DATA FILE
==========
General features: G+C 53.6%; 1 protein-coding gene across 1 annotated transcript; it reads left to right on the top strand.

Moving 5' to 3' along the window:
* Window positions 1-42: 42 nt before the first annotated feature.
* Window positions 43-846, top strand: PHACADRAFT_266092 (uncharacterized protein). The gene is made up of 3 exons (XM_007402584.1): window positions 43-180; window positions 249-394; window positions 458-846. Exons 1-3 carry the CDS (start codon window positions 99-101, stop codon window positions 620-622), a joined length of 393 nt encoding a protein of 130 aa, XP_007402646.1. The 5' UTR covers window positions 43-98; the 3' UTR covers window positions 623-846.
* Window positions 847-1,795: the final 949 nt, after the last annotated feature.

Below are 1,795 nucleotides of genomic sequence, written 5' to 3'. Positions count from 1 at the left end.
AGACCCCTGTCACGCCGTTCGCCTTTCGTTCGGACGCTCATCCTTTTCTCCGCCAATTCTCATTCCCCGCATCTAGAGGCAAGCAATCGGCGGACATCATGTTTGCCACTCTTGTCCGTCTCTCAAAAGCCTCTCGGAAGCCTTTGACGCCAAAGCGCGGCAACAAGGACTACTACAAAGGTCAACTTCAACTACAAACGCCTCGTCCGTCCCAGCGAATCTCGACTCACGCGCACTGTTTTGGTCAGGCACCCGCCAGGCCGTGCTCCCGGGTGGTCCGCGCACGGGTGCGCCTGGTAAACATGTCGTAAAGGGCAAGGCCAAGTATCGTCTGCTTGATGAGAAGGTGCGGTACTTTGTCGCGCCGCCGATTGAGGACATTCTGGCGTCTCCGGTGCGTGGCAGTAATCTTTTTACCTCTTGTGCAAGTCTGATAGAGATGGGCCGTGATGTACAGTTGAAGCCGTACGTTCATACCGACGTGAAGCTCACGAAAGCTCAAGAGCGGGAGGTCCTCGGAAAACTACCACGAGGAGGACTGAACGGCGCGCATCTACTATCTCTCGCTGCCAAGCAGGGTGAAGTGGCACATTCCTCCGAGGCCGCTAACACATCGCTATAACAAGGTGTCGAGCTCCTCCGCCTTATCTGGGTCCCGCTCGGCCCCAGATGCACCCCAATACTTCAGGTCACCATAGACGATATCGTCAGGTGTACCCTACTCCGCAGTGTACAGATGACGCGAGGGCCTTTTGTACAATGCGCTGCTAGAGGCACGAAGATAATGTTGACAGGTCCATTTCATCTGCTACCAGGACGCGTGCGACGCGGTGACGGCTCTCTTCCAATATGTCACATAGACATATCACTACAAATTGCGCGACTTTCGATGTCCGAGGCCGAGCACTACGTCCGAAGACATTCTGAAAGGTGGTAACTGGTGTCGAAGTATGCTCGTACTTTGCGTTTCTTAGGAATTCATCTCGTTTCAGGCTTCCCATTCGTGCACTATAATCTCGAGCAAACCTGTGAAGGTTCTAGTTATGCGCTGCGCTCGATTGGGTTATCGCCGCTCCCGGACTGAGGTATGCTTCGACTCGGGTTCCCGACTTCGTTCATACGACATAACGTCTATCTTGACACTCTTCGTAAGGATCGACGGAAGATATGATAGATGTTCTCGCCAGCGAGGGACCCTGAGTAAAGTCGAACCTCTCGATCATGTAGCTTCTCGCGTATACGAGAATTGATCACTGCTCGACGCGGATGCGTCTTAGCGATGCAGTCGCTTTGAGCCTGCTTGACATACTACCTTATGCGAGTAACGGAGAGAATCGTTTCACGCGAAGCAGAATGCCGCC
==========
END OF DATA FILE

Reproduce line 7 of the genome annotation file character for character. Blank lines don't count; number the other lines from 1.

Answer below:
AGACCCCTGTCACGCCGTTCGCCTTTCGTTCGGACGCTCATCCTTTTCTCCGCCAATTCTCATTCCCCGCATCTAGAGGCAAGCAATCGGCGGACATCATGTTTGCCACTCTTGTCCGTCTCTCAAAAGCCTCTCGGAAGCCTTTGACGCCAAAGCGCGGCAACAAGGACTACTACAAAGGTCAACTTCAACTACAAACGCCTCGTCCGTCCCAGCGAATCTCGACTCACGCGCACTGTTTTGGTCAGGCACCCGCCAGGCCGTGCTCCCGGGTGGTCCGCGCACGGGTGCGCCTGGTAAACATGTCGTAAAGGGCAAGGCCAAGTATCGTCTGCTTGATGAGAAGGTGCGGTACTTTGTCGCGCCGCCGATTGAGGACATTCTGGCGTCTCCGGTGCGTGGCAGTAATCTTTTTACCTCTTGTGCAAGTCTGATAGAGATGGGCCGTGATGTACAGTTGAAGCCGTACGTTCATACCGACGTGAAGCTCACGAAAGCTCAAGAGCGGGAGGTCCTCGGAAAACTACCACGAGGAGGACTGAACGGCGCGCATCTACTATCTCTCGCTGCCAAGCAGGGTGAAGTGGCACATTCCTCCGAGGCCGCTAACACATCGCTATAACAAGGTGTCGAGCTCCTCCGCCTTATCTGGGTCCCGCTCGGCCCCAGATGCACCCCAATACTTCAGGTCACCATAGACGATATCGTCAGGTGTACCCTACTCCGCAGTGTACAGATGACGCGAGGGCCTTTTGTACAATGCGCTGCTAGAGGCACGAAGATAATGTTGACAGGTCCATTTCATCTGCTACCAGGACGCGTGCGACGCGGTGACGGCTCTCTTCCAATATGTCACATAGACATATCACTACAAATTGCGCGACTTTCGATGTCCGAGGCCGAGCACTACGTCCGAAGACATTCTGAAAGGTGGTAACTGGTGTCGAAGTATGCTCGTACTTTGCGTTTCTTAGGAATTCATCTCGTTTCAGGCTTCCCATTCGTGCACTATAATCTCGAGCAAACCTGTGAAGGTTCTAGTTATGCGCTGCGCTCGATTGGGTTATCGCCGCTCCCGGACTGAGGTATGCTTCGACTCGGGTTCCCGACTTCGTTCATACGACATAACGTCTATCTTGACACTCTTCGTAAGGATCGACGGAAGATATGATAGATGTTCTCGCCAGCGAGGGACCCTGAGTAAAGTCGAACCTCTCGATCATGTAGCTTCTCGCGTATACGAGAATTGATCACTGCTCGACGCGGATGCGTCTTAGCGATGCAGTCGCTTTGAGCCTGCTTGACATACTACCTTATGCGAGTAACGGAGAGAATCGTTTCACGCGAAGCAGAATGCCGCC